Each year, Turner Classic Movies (TCM) fills their programming calendar with days, and nights, devoted to a single classic film star. I know, I usually write about books but I have a passion for all things related to storytelling. (I also have a master’s in cinema studies but my devotion to old movies goes back to being a very small child watching Cary Grant run through a cornfield.

During August, I’m going to highlight some of the stars, and their work, that I think shouldn’t be missed. Don’t worry – there will be plenty of bookishness too. 


Loy, left, with her cousin in Montana

Born in Montana, her family moved to Culver City, California, after Loy’s father died in the 1918 flu epidemic. Myrna studied dance from an early age and got a job dancing in elaborate routines at Grauman’s Chinese Theater. From there she landed small parts in silent films, eventually becoming cast as the evil, catty “Oriental” in early sound pictures.

Loy, right, with Peg Entwhistle, in Thirteen Women (1932). Loy employs svengali-like techniques to exact revenge on those who were mean to her.

Her career took off when she was cast as Nora Charles in The Thin Man. The story goes that she and William Powell met on the first day of an only 14-day shoot. They hit it off. Their chemistry is undeniable and Loy’s snarky charm is able to shine through in the enormously popular series of films (When I guest hosted a film on TCM, I was asked what classic heroine I’d like to be and I immediately said Nora Charles).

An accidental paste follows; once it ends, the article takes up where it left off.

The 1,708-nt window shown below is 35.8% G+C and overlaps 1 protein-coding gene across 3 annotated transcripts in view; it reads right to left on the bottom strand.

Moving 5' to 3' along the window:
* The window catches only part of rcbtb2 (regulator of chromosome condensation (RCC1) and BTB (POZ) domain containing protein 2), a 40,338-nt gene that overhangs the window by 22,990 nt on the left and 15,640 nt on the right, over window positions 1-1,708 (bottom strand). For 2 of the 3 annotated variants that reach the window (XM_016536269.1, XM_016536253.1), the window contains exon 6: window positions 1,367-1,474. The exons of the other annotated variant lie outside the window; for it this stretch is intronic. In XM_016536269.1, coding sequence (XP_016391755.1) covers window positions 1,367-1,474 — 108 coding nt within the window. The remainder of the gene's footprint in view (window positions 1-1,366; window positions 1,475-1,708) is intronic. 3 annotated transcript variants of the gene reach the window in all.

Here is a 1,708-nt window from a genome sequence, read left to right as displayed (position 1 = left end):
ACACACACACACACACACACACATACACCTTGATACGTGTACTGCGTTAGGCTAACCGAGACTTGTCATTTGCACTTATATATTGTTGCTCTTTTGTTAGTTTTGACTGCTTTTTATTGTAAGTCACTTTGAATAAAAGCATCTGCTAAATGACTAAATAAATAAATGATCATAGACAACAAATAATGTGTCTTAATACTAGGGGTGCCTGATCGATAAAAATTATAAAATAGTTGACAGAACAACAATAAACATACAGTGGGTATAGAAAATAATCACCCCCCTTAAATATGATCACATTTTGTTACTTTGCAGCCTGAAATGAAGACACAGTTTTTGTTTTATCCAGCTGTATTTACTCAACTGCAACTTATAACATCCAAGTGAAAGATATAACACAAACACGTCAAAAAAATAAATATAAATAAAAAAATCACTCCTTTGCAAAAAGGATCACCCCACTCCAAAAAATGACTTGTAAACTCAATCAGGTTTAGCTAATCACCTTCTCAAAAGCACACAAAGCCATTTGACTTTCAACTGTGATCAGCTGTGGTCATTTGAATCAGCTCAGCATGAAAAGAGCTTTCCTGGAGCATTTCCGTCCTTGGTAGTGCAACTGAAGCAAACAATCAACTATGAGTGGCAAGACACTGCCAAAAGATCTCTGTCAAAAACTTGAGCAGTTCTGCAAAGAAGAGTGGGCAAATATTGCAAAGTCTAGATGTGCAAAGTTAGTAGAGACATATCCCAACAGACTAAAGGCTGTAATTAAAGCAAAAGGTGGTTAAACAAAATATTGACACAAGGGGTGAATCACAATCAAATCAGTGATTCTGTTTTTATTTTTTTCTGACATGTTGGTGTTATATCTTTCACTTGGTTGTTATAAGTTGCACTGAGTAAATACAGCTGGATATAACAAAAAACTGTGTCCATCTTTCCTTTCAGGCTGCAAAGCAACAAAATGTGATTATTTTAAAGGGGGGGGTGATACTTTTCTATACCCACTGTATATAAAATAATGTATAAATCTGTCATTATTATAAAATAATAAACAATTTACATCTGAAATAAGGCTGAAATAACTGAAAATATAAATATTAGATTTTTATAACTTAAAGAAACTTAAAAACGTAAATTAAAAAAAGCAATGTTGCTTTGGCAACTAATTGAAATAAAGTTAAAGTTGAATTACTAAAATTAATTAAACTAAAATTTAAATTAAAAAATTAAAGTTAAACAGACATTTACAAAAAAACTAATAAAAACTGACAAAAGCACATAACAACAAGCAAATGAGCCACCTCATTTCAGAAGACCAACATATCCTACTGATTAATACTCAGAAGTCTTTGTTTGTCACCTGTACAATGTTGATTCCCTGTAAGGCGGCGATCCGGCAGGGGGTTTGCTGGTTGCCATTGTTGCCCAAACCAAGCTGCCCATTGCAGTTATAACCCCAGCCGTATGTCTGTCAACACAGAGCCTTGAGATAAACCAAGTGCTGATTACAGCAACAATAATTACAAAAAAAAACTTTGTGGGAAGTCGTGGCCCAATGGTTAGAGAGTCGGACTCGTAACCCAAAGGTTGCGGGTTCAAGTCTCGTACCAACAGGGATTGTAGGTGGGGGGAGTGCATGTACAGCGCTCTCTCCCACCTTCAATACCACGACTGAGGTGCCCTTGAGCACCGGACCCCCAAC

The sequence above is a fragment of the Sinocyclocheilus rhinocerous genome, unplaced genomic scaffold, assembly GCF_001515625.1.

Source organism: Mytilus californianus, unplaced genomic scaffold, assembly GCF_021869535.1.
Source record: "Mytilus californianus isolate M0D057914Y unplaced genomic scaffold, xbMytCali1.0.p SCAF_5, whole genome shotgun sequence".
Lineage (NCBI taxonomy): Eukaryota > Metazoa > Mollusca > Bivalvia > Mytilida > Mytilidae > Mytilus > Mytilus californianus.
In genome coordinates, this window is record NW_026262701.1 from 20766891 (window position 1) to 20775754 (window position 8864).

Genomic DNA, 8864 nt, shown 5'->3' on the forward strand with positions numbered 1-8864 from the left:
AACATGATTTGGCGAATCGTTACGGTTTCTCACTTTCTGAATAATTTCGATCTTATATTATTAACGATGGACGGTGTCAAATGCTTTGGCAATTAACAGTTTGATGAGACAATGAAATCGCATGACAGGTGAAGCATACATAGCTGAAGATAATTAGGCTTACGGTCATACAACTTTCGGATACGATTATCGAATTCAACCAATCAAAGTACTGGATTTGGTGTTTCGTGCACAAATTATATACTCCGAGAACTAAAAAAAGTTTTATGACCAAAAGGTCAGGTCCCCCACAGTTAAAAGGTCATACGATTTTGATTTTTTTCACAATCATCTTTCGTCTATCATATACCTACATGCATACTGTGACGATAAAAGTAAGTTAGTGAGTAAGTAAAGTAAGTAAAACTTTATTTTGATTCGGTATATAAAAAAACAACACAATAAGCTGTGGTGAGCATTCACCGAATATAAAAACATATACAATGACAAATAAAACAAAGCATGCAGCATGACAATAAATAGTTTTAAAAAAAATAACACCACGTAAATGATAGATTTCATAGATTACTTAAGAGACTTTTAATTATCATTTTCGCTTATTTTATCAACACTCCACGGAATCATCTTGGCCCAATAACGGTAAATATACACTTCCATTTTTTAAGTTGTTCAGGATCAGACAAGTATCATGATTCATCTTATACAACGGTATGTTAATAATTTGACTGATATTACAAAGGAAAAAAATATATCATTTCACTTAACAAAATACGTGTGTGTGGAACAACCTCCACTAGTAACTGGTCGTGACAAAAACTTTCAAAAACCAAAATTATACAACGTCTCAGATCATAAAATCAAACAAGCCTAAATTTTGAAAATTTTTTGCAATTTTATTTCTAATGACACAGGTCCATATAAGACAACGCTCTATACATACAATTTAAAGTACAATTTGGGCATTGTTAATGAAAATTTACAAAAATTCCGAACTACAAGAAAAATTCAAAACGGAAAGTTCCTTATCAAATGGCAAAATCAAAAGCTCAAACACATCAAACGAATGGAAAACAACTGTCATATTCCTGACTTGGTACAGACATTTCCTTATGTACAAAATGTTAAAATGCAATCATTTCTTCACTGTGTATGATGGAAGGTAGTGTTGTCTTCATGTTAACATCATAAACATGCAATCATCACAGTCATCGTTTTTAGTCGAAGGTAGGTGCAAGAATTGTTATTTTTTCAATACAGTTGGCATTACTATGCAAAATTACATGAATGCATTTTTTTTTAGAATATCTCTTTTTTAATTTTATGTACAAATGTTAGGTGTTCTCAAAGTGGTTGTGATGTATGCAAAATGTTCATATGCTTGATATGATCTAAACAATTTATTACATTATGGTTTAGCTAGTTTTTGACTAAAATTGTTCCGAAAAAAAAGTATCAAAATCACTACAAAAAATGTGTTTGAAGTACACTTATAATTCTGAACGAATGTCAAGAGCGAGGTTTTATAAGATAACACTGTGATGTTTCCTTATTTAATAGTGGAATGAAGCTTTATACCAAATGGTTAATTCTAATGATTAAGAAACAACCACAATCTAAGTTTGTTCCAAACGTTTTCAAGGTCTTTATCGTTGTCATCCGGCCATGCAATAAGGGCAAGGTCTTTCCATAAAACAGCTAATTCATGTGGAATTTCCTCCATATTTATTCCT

Loy, as Nora Charles, matches Powell’s quips without missing a beat in The Thin Man (1934).

After this, the floodgates opened. Loy appeared three to five movies a year for more than a decade. She continued making whipsmart comedies as well as taking on some dramatic roles. She is even darkly sinister in Midnight Lace (1960), a swanky, nonmusical Doris Day thriller (you can catch this one during Day’s programming August 12).

Loy in Midnight Lace (1960)

If you haven’t seen a Myrna Loy film, TCM has chosen some great ones to screen on August 2. In addition to The Thin Man, which is canon Loy, make sure you catch Libeled Lady (1936) and Mr. Blandings Builds His Dream House (1948).

Libeled Lady teams up Loy and Powell again for a smart, stylish romantic comedy — and there is an awesome patio that floats in the middle of the lake. Trust me. Just watch it. Mr. Blandings pairs her with Cary Grant and hilarity ensues. The two of them play off one another very well. If you’d like something more dramatic, Evelyn Prentice (1934) is a solid drama.

Myrna Loy, along with Alvin Ailey, George Burns, Alexander Schneider, and Roger L. Stevens at The Kennedy Center Honors, 1988

Off the screen, she was enormously busy as well. During World War II, she made very few films, choosing instead to devote her celebrity to relief efforts, including an unpaid stint as the assistant to the director of the Military and Naval Welfare Service for the North Atlantic Area at the American Red Cross. She, along with dozens of other Hollywood stars, spent countless hours, organizing benefits, visiting hospitals, raising money for war bonds and more. After the war, she became involved with UNESCO and fighting back against HUAC. Read about her work.

Loy’s career extended into the 1970s with the popcorn hit Airport 1975 and guest spots on popular television programs like Ironside and Colombo. She received a Kennedy Center honor in 1988 and an honorary Academy Award for lifetime achievement in 1991. She died in 1993, aged 88.


View the entire Summer Under the Stars schedule.

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